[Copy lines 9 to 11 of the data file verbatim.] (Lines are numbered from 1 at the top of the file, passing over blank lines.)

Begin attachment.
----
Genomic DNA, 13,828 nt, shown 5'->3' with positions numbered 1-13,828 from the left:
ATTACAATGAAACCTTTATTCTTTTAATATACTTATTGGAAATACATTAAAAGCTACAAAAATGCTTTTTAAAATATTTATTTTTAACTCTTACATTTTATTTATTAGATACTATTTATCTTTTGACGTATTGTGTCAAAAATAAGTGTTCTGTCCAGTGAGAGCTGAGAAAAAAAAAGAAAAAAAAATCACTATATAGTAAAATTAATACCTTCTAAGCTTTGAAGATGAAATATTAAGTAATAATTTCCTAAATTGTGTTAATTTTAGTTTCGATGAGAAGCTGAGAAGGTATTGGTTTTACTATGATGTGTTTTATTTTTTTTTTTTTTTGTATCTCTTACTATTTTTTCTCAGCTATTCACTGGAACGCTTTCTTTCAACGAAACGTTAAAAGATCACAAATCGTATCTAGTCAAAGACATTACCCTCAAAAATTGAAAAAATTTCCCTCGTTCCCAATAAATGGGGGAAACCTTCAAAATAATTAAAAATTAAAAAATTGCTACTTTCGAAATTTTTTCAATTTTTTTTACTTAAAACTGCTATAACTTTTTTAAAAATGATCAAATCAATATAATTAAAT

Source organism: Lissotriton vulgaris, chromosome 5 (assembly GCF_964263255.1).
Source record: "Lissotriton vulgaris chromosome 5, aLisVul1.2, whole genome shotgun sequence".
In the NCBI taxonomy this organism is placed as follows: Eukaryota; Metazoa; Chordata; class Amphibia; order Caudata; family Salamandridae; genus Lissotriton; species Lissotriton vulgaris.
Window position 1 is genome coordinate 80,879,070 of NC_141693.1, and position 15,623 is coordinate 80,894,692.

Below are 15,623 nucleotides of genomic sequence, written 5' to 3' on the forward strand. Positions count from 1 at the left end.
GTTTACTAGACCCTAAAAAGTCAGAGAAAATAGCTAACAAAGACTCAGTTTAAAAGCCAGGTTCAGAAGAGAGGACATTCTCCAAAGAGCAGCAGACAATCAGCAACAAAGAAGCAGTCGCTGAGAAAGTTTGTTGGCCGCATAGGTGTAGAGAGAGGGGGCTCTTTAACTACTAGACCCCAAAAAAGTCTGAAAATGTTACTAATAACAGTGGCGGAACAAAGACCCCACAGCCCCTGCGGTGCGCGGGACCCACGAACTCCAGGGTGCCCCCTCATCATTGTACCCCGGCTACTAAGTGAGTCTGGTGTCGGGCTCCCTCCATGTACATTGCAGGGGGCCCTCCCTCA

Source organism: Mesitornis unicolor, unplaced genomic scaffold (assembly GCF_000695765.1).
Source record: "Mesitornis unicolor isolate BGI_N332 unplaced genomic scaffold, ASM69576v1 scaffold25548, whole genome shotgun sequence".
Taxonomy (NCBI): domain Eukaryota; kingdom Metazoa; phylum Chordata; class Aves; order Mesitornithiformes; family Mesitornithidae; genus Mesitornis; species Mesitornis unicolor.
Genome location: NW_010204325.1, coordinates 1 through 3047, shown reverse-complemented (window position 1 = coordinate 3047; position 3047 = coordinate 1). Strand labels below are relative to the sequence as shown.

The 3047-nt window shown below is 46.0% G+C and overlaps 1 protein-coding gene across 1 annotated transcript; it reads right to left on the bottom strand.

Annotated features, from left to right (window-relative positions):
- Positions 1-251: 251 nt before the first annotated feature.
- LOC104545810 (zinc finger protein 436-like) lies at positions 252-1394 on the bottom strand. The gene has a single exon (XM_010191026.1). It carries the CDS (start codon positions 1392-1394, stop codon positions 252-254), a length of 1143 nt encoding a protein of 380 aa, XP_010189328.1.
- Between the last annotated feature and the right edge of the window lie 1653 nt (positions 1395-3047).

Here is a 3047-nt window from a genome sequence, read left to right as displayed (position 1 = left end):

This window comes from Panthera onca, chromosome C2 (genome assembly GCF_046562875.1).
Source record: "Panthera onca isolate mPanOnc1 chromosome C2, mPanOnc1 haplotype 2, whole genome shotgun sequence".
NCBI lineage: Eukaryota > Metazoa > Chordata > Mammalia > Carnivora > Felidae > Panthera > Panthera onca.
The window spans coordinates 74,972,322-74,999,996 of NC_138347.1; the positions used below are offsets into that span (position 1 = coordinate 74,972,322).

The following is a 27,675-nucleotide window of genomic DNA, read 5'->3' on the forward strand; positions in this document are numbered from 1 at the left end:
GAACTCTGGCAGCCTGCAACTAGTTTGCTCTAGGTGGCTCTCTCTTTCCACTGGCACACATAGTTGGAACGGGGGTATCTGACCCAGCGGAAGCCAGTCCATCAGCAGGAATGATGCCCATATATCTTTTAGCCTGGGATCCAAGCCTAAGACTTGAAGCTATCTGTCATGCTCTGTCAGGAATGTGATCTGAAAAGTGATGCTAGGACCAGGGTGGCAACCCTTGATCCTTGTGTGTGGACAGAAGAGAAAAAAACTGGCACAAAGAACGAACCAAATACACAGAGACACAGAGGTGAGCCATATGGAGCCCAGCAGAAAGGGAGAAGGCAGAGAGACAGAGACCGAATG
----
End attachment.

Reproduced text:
Source organism: Mesitornis unicolor, unplaced genomic scaffold (assembly GCF_000695765.1).
Source record: "Mesitornis unicolor isolate BGI_N332 unplaced genomic scaffold, ASM69576v1 scaffold25548, whole genome shotgun sequence".
Taxonomy (NCBI): domain Eukaryota; kingdom Metazoa; phylum Chordata; class Aves; order Mesitornithiformes; family Mesitornithidae; genus Mesitornis; species Mesitornis unicolor.